Having said that, I'll add this:
As publishers, we need to get over the idea that we have a business relationship with advertisers. We don't. We have a business relationship with Google. Just as we wouldn't expect Google to tell advertisers what it pays us, we shouldn't expect Google to tell us what advertisers are paying to Google.
You don't really want to know the cut.
Yes I do.
Call me picky, but I can't think of any other business relationship where I would let the other partner take all the money, not tell me how much it was, give me a cut and just say "Trust me, that's fair".
Google get away with it because the Adsense earning potential today is so much greater than anywhere else.
Today. But tomorrow?
Transparency and openness are significant factors when deciding on long-term business partners and relationships, at least for me. Adsense currently scores zero in that column.
This idea that people are 'owed an explanation' is a giant delusion. When you charge a client for services do you first ask them to file financial statements? No? Why not? You might be undercharging them. Insist on transparency to be fair. Do your clients insist on you providing a profit P&L statement before paying your bill? They should! You might be making too much money and they should pay less.
There's some massive delusion going on here to which the remedy is simple: If you know a better deal then go for it. Otherwise, this business about G not sharing revenue information is just so much petulant whining. If you want the inside scoop on whether the revenue share is fair and equitable then start your own Google.
The root of this problem issue lies in the idea that what is happening is 'revenue sharing'. "Well, gee, if it's sharing then I want to see how big the pie is to know if my slice is right."
What if G simply agreed to pay you $.01 a click? Would that make you happier?
Be happy they agree to share, whatever the allocation is. There's nothing to say that they have to.
Your real frustration is the lack of alternatives. Be careful what you wish for. The outcome of 'more outlets' might just be 1) dilution of bidding, taking prices down; and, 2) greater selectivity in who gets in.
Then there will simply be a whole new round of grievances and a longing for the old days of G.
If you know a better deal then go for it
And that - in the long term - is the problem for Adsense.
Building a sustainable long term business involves building working partnerships, loyalty and trust.
It means building a network of publishers who won't jump ship the moment someone else offers them a little more cash.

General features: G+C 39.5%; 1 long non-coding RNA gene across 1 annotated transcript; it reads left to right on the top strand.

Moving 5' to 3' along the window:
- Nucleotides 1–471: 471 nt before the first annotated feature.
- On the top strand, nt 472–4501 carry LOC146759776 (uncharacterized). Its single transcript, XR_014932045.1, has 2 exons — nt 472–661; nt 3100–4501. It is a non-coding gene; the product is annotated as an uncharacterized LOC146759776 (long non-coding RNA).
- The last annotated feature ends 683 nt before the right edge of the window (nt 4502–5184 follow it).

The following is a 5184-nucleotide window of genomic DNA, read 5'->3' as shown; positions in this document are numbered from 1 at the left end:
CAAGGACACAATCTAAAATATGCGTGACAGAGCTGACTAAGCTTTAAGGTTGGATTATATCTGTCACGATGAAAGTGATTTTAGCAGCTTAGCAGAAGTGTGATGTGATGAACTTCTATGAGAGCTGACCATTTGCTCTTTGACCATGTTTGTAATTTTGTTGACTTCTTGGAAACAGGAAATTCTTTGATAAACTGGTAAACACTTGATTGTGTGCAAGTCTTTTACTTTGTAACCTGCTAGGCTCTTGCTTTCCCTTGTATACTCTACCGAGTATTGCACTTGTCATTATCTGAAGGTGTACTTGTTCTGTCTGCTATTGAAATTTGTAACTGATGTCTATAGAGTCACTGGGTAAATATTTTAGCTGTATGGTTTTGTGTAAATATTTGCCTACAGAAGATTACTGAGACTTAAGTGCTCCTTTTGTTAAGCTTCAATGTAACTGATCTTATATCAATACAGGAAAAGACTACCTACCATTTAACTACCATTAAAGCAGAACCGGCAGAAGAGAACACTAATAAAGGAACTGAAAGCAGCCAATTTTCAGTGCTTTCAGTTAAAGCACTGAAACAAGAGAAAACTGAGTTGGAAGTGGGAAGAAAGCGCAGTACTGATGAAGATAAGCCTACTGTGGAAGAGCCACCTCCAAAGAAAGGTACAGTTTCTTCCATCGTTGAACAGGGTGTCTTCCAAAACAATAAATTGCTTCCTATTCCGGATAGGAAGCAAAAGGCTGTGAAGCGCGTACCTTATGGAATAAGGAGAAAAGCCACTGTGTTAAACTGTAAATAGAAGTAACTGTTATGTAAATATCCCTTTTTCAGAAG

My personal belief is that Google's lack of openness and transparency is short-sighted and will hurt them badly in the long term.
Am I wrong?
"Perhaps. Time will tell. Always does"
Furthermore, the checks arrive just about when they are supposed to without me nagging which them puts them ahead of about 70% of my other customers.
Yeah, I think it is a bit of a problem that they only pay me what they think is fair, and they don't even tell me how they arrived at their concept of fair. However, since I have no long-term contract with them, I can simply choose to stop selling to their account at anytime.
I have a lot of issues with Google - them paying me money every month is not one of them.
Company B: Not transparent. Average click: $.15
Choose A if the virtue of transparency is more important.
Again, the potential resolution of the issue of "Am I getting my fair share" is greater competition for publisher ad slots, not disclosure. Competition may mean more favorable terms for publishers.
Then again, it may not. The very fact that there is a "frustrating" lack of competition means that the assumptions are untested, and therefore the assumed benefits of competition in this space may be erroneous. What are the odds that once there is a greater array of ad feeds that advertisers will attempt to bid down what they have to pay G for clicks?
Demanding to know the specific profit Google is making by reselling your ad space is as silly as asking a bookstore what their costs were for the book you just bought or demanding the manager of a restaurant come to the table and tell you the total cost of your dinner's ingredients.
Per sale profit disclosure doesn't exist in any industry, what makes this arena different?
Added: I type slow, my points well covered by figment88 and Webwork. :)
Normally there is either a fixed rate agreed in advance (more common in the offline world) or a fixed share of revenues agreed in advance (more common in the online world).